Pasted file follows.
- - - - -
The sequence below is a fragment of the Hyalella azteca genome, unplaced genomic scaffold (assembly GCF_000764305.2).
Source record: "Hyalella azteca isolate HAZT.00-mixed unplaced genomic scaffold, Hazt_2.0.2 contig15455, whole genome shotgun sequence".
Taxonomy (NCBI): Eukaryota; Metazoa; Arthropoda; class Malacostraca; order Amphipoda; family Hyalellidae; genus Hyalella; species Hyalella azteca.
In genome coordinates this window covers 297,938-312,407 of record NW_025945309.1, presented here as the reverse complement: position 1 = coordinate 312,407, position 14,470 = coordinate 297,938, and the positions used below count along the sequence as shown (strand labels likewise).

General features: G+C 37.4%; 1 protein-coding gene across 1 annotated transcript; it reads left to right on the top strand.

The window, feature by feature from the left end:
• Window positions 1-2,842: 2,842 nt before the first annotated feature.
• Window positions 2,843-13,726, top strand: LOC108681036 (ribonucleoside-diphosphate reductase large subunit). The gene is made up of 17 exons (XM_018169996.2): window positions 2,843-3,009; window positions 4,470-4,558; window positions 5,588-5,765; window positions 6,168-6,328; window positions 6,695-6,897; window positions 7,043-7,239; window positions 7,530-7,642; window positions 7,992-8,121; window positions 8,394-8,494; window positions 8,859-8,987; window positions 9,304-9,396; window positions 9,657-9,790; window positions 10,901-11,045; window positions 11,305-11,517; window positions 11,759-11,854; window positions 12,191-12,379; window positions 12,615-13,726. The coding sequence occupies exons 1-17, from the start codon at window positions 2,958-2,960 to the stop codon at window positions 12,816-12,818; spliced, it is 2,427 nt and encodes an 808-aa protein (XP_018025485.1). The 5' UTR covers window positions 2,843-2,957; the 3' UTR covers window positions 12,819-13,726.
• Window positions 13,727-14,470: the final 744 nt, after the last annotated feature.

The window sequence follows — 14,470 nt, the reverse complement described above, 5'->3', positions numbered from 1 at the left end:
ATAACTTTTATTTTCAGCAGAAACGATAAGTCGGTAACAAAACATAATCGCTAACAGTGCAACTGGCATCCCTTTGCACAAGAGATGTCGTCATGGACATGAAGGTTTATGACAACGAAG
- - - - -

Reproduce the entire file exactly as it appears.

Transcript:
The sequence below is a fragment of the Hyalella azteca genome, unplaced genomic scaffold (assembly GCF_000764305.2).
Source record: "Hyalella azteca isolate HAZT.00-mixed unplaced genomic scaffold, Hazt_2.0.2 contig15455, whole genome shotgun sequence".
Taxonomy (NCBI): Eukaryota; Metazoa; Arthropoda; class Malacostraca; order Amphipoda; family Hyalellidae; genus Hyalella; species Hyalella azteca.
In genome coordinates this window covers 297,938-312,407 of record NW_025945309.1, presented here as the reverse complement: position 1 = coordinate 312,407, position 14,470 = coordinate 297,938, and the positions used below count along the sequence as shown (strand labels likewise).

General features: G+C 37.4%; 1 protein-coding gene across 1 annotated transcript; it reads left to right on the top strand.

The window, feature by feature from the left end:
• Window positions 1-2,842: 2,842 nt before the first annotated feature.
• Window positions 2,843-13,726, top strand: LOC108681036 (ribonucleoside-diphosphate reductase large subunit). The gene is made up of 17 exons (XM_018169996.2): window positions 2,843-3,009; window positions 4,470-4,558; window positions 5,588-5,765; window positions 6,168-6,328; window positions 6,695-6,897; window positions 7,043-7,239; window positions 7,530-7,642; window positions 7,992-8,121; window positions 8,394-8,494; window positions 8,859-8,987; window positions 9,304-9,396; window positions 9,657-9,790; window positions 10,901-11,045; window positions 11,305-11,517; window positions 11,759-11,854; window positions 12,191-12,379; window positions 12,615-13,726. The coding sequence occupies exons 1-17, from the start codon at window positions 2,958-2,960 to the stop codon at window positions 12,816-12,818; spliced, it is 2,427 nt and encodes an 808-aa protein (XP_018025485.1). The 5' UTR covers window positions 2,843-2,957; the 3' UTR covers window positions 12,819-13,726.
• Window positions 13,727-14,470: the final 744 nt, after the last annotated feature.

The window sequence follows — 14,470 nt, the reverse complement described above, 5'->3', positions numbered from 1 at the left end:
ATAACTTTTATTTTCAGCAGAAACGATAAGTCGGTAACAAAACATAATCGCTAACAGTGCAACTGGCATCCCTTTGCACAAGAGATGTCGTCATGGACATGAAGGTTTATGACAACGAAG